Turning the Mining Behavior of the Old Timers to Your Advantage (Part 4)
(It takes boots on the ground to get gold.)
Certain gold prospecting and mining behaviors practiced by the old timers could bring gold recovery opportunities your way. That road won't be easy but with time, effort, and patience those of you with determination and the will to succeed can come out on top.
With gold ranging between $16.00 and $35.00 a troy ounce and supplies costly, the old timers had to work what they termed "paying ground." This meant they needed to recover enough gold from their placer and hard-rock mining operations to not only pay the bills, but hopefully salt a little gold away as "profit" or savings for a rainy day. Back in the day the more astute old timers had to be very selective about settling down to develop a placer or hard-rock claim.
Over the course of time many old timers literally walked away from placers and lodes that they deemed unsuited for any number of reasons, including the following:
- Not enough workable yardage or vein material.
- Water source too far away.
- Ground too difficult to work.
- Gold values too spotty.
- Environment too hostile (Indians, thieves, corruption, dangerous animals, weather, and so on).
- "Grass is greener" syndrome.
Not enough workable yardage or vein material: Unless they were operating from a standpoint of desperation, most savvy old timers wouldn't bother with placer or lode ground they estimated didn't contain enough gold to make things worthwhile for them. To elaborate once more, not all gold ground discovered was a Motherlode, or a Victoria, or a Yukon. Many small placers or lodes containing less than 100 ounces were prospected and sampled by the old timers, but not necessarily worked. In more instances than you may think, they walked away from these small discoveries in favor of better ground elsewhere. I call these abandoned discoveries "bypassed" placers or lodes and if located, they could mean good gold ground for you. After all, 20, 30, 60, or 100 troy ounces with gold at $1,500 looks pretty damn good to you and I, right?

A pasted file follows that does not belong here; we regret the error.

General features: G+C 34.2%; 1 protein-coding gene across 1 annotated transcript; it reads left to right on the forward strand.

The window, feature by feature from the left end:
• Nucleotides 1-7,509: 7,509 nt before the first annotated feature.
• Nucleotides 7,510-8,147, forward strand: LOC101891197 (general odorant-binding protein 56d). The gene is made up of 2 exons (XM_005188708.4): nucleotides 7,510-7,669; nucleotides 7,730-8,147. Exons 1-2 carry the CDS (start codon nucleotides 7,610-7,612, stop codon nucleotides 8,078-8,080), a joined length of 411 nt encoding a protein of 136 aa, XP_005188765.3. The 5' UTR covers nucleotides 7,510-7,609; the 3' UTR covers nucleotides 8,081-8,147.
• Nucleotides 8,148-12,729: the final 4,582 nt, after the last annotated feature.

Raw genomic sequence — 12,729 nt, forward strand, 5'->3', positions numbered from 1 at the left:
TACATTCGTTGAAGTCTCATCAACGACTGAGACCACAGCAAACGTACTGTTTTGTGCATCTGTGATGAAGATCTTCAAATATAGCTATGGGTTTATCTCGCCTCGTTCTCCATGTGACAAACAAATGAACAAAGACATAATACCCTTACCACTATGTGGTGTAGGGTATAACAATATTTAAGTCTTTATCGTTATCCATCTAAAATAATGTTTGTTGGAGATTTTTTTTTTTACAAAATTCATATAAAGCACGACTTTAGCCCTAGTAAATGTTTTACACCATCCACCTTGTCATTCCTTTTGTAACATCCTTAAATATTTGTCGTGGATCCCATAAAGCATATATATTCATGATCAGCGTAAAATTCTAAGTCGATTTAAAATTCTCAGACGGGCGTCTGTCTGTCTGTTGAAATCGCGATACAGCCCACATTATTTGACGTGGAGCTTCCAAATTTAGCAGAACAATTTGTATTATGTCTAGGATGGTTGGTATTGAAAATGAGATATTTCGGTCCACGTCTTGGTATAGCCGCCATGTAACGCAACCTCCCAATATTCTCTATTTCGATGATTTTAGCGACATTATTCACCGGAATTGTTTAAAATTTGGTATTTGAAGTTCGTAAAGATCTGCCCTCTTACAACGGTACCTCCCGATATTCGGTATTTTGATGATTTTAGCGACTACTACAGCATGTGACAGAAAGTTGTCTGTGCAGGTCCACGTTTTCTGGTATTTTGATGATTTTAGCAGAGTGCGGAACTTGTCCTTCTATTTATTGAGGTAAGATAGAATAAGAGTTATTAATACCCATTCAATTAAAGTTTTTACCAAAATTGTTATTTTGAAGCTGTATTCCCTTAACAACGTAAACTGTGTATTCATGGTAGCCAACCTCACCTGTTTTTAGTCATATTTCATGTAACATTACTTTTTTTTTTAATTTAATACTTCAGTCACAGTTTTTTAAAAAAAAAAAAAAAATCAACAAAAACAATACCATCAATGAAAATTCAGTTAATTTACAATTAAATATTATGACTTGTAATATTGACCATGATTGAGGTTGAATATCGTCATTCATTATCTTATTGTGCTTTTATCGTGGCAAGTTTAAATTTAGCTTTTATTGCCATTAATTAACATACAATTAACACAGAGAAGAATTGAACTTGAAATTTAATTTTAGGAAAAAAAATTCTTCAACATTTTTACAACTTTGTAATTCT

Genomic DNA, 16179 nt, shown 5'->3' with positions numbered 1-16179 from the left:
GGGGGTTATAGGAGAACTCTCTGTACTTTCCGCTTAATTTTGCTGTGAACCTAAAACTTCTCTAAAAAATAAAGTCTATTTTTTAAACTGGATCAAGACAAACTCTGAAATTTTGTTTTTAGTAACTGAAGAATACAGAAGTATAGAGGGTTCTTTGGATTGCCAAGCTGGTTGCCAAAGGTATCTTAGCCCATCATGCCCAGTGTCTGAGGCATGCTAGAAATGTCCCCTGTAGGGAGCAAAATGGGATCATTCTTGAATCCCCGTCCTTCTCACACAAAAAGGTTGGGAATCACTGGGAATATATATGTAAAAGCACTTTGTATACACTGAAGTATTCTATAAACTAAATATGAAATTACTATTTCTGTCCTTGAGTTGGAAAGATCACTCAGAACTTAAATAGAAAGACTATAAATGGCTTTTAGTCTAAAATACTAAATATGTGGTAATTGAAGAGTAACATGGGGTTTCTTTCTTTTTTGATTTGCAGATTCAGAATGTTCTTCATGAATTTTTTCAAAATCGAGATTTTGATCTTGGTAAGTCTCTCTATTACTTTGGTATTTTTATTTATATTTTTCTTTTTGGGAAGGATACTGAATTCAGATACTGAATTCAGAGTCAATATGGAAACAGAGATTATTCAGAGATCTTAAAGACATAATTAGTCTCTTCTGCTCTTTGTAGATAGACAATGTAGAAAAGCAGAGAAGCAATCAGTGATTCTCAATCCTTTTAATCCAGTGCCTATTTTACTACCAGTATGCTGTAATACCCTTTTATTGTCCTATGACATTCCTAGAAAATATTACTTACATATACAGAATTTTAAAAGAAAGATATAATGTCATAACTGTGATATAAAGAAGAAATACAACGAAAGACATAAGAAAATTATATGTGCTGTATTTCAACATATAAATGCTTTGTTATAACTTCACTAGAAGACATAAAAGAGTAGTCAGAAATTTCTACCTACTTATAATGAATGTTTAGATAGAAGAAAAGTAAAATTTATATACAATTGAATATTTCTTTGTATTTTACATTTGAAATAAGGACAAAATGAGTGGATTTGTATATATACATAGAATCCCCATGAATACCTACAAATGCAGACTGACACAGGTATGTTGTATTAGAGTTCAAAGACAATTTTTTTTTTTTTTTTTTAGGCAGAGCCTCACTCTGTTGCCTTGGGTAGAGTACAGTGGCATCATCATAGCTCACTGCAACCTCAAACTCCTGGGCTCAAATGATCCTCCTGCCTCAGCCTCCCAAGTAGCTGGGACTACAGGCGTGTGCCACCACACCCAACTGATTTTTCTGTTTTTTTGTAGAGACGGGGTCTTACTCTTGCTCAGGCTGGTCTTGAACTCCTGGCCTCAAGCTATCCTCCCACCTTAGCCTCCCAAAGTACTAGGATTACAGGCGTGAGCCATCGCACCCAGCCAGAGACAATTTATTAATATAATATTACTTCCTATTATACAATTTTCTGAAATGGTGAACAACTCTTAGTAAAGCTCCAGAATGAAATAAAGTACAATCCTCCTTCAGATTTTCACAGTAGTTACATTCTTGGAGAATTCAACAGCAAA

(Areas like this can hold "bypassed" placers or lodes.)
Take it to the Bank
How do you find a "bypassed" placer or lode? It won't be easy but I'd put it this way: you'll need to do good research on the front end and then be willing and able to put your boots on the ground for long hours and many miles. For good measure, throw in a healthy amount of the "3 Ps" (patience, persistence, and perseverance) and of course, luck. "Bypassed" sites are a rarity these days but they're still out there.
Oh, one more thing...don't worry about big mining companies beating you to the punch here. They typically snub their noses at these smaller, "bypassed" placers or lodes. Unless greater mineralization can be verified or expectations of profitability can be proven, commercial mining operations won't waste a dime of their money on a "bypassed" location. You can take that to the bank with you.
(c) Jim Rocha (J.R.) 2013
Questions? E-mail me at firstname.lastname@example.org
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